Written by: Robert Kirkman
Art by: Lorenzo De Felici
Colours by: Annalisa Leoni
Letters by: Rus Wooton
Cover by: Lorenzo De Felici
Published by: Image Comics/Skybound
March sees the much-anticipated release of the first issue of Oblivion Song, the new post-apocalyptic series from creator of The Walking Dead (TWD), Robert Kirkman. Lorenzo De Felici acts as co-creator and artist, while Annalisa Leoni (Colours), Rus Wooton (Letters) and Sean Mackiewicz (Editor) help make up the rest of the team. The official synopsis from the Image Comic website is included below:
A decade ago, 300,000 citizens of Philadelphia were suddenly lost in Oblivion. The government made every attempt to recover them, but after many years, they gave up. Nathan Cole…won’t. He makes daily trips, risking his life to try and rescue those still living in the apocalyptic hellscape of Oblivion. But maybe…Nathan is looking for something else? Why can’t he resist the siren call of the Oblivion Song?
Our first glimpse of the world of Oblivion Song is provided by the breath-taking cover. There, a monstrous alien growth strips the flesh from the iconic Philadelphia town hall. Nearby, the skeleton of a skyscraper suffers under its own bloated weight. In the foreground, our protagonist, Nathan, who adventures alone into Oblivion in search of those left behind, towers above the rubble.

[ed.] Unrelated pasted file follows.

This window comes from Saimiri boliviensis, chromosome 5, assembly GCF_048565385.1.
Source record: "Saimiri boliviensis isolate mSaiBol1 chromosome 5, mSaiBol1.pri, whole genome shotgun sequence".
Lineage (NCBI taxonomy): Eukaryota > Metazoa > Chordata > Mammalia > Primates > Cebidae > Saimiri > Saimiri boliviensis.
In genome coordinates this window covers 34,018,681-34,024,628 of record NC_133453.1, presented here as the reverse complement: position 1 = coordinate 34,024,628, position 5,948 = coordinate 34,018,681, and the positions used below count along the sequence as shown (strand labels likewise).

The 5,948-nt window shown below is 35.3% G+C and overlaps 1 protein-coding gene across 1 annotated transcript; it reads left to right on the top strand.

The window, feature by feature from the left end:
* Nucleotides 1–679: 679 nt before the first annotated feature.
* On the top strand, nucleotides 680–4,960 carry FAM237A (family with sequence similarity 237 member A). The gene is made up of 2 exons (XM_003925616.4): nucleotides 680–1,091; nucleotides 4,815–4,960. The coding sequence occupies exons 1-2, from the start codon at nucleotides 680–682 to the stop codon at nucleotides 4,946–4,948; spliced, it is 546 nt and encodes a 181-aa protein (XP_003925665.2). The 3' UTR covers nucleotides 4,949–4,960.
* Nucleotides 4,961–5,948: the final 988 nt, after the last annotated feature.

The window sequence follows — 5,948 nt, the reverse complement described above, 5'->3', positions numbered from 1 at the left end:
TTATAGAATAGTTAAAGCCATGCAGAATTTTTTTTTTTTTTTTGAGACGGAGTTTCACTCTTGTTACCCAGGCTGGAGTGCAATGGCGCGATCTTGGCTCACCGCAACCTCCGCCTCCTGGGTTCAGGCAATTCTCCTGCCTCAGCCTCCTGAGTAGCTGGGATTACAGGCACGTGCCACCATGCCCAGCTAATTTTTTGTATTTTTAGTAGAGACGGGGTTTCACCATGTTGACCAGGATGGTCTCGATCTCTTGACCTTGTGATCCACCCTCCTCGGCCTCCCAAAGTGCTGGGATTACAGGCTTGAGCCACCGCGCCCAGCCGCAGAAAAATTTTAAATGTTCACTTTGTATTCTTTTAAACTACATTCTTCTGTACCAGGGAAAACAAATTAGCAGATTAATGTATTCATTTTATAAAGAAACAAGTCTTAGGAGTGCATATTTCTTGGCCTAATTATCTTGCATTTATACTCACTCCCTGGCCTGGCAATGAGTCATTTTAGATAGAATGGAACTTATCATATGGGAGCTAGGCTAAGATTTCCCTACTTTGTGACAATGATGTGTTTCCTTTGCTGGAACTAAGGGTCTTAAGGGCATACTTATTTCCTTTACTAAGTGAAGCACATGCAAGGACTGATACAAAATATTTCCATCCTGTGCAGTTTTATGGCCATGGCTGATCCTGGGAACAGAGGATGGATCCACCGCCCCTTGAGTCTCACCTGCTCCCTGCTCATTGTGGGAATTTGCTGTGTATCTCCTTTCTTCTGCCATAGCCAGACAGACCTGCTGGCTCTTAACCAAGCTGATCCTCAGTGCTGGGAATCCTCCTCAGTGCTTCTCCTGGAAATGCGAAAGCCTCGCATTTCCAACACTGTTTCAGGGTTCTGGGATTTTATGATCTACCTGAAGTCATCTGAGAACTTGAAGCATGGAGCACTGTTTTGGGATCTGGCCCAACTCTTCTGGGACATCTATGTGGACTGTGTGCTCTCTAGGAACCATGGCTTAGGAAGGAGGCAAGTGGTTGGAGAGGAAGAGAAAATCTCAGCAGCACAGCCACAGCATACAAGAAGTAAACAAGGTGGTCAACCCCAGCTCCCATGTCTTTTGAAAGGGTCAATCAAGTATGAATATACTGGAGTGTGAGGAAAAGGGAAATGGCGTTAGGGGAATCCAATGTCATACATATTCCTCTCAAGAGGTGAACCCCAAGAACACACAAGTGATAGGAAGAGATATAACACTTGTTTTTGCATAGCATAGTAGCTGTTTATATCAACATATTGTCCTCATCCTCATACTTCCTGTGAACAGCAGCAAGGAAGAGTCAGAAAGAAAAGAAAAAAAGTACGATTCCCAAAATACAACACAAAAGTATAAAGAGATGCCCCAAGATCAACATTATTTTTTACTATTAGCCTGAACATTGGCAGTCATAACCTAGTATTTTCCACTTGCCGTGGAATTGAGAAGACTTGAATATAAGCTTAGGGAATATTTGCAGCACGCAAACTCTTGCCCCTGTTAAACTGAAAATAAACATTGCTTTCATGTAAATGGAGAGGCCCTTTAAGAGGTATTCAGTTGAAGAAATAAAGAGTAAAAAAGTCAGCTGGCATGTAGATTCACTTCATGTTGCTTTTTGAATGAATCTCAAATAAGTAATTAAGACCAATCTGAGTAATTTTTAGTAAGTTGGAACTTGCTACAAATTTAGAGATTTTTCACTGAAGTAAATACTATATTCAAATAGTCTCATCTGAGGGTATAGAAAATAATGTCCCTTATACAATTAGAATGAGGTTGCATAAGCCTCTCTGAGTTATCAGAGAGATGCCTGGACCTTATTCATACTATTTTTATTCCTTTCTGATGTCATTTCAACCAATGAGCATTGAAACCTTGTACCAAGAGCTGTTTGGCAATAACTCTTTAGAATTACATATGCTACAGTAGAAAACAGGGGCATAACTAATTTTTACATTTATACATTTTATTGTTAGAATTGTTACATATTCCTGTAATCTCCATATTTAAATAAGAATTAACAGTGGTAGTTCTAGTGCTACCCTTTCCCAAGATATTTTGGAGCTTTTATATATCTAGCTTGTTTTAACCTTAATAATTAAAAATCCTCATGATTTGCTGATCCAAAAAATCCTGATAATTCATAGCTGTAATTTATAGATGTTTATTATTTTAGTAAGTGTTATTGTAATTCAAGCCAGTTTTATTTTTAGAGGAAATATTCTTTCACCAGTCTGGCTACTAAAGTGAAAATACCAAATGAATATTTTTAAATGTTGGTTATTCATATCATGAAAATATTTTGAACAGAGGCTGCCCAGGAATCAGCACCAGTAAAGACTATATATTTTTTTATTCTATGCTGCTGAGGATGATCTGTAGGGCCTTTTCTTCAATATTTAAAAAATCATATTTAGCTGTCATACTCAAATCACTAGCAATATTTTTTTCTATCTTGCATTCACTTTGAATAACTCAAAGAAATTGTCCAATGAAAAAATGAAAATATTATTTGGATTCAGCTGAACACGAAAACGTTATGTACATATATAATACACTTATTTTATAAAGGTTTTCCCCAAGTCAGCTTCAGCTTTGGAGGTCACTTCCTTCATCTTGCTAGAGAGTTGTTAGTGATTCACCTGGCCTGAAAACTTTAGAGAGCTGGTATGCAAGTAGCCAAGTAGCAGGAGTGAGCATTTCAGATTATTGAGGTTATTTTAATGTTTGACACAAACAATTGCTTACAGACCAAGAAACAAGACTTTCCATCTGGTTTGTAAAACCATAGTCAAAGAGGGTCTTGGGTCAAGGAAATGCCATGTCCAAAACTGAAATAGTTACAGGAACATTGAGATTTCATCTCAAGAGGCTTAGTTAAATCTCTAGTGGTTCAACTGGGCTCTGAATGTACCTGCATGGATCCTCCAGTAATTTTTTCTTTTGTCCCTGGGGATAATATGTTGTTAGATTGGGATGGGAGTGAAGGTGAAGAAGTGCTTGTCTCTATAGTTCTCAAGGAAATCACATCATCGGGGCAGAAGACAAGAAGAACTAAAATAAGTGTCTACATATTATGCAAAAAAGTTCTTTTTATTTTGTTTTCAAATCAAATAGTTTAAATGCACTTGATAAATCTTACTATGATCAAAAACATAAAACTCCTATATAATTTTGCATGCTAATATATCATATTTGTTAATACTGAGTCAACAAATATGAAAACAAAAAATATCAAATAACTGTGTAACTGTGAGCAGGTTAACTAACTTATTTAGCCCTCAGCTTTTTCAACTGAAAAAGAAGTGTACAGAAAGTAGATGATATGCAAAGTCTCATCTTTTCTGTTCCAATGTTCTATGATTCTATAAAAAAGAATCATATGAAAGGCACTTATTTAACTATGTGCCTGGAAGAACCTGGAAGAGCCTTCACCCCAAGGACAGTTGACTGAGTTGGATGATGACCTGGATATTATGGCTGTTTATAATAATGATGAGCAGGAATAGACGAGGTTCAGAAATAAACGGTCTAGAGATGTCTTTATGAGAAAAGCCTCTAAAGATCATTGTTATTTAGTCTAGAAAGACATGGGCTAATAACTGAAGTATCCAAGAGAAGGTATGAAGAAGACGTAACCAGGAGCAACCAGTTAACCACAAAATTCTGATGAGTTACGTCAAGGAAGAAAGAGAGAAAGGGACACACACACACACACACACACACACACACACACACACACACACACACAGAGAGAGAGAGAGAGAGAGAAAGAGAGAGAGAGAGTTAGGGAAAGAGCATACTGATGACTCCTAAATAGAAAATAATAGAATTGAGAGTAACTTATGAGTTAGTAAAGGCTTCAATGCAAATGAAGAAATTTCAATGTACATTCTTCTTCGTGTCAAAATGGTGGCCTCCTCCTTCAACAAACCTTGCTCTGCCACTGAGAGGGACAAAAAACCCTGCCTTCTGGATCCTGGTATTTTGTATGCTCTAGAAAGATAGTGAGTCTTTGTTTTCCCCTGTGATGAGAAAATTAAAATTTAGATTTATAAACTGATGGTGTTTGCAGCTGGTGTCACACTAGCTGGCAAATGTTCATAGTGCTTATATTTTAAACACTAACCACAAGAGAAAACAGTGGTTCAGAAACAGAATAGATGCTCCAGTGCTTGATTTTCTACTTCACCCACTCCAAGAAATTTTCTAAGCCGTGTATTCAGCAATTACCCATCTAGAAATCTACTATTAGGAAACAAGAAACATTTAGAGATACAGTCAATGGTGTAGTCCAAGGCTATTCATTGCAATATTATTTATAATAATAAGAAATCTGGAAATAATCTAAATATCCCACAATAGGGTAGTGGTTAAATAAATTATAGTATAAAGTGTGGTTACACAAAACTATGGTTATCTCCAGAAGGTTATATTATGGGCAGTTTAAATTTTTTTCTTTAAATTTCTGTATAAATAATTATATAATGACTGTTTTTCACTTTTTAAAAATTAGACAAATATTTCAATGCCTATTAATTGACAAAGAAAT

Unlike TWD, Kirkman opts to open Oblivion Song in the heart of the action. We see the bulbous alien growth, the grotesque monsters, and strange technology Nathan uses to combat them and rescue survivors. The artwork is video-game in style, leaning heavily on close-up shots during action sequences. But while the pencil draws liberally, the use of colour is very reserved. Every shade in Oblivion Song is tired, from sickly reds, to dusty greens, to muddied-water yellows. The whole comic plays like a sombre record, like Nathan’s post-apocalyptic hangover. In many ways, Oblivion Song thrives on this tone.
The political points raised in Oblivion Song are almost consciously ignored which, if anything, lends them far greater weight. The story of Philadelphia reads very similar to the post-9/11 era, where an entire nation woke up one morning and didn’t know what to call itself. The same panels, which depict monuments, protests, and empty shot glasses, call out to the Iraq war too. Indeed, the questions Kirkman raises on each page are very much the same: why did they never come home? Why do we keep going back?
Overall, the pilot issue of Oblivion Song has a slightly weaker hook than we might have expected. But with promises of monsters and alternate dimensions, it’s fair to say our journey into the world of Oblivion has likely only just begun.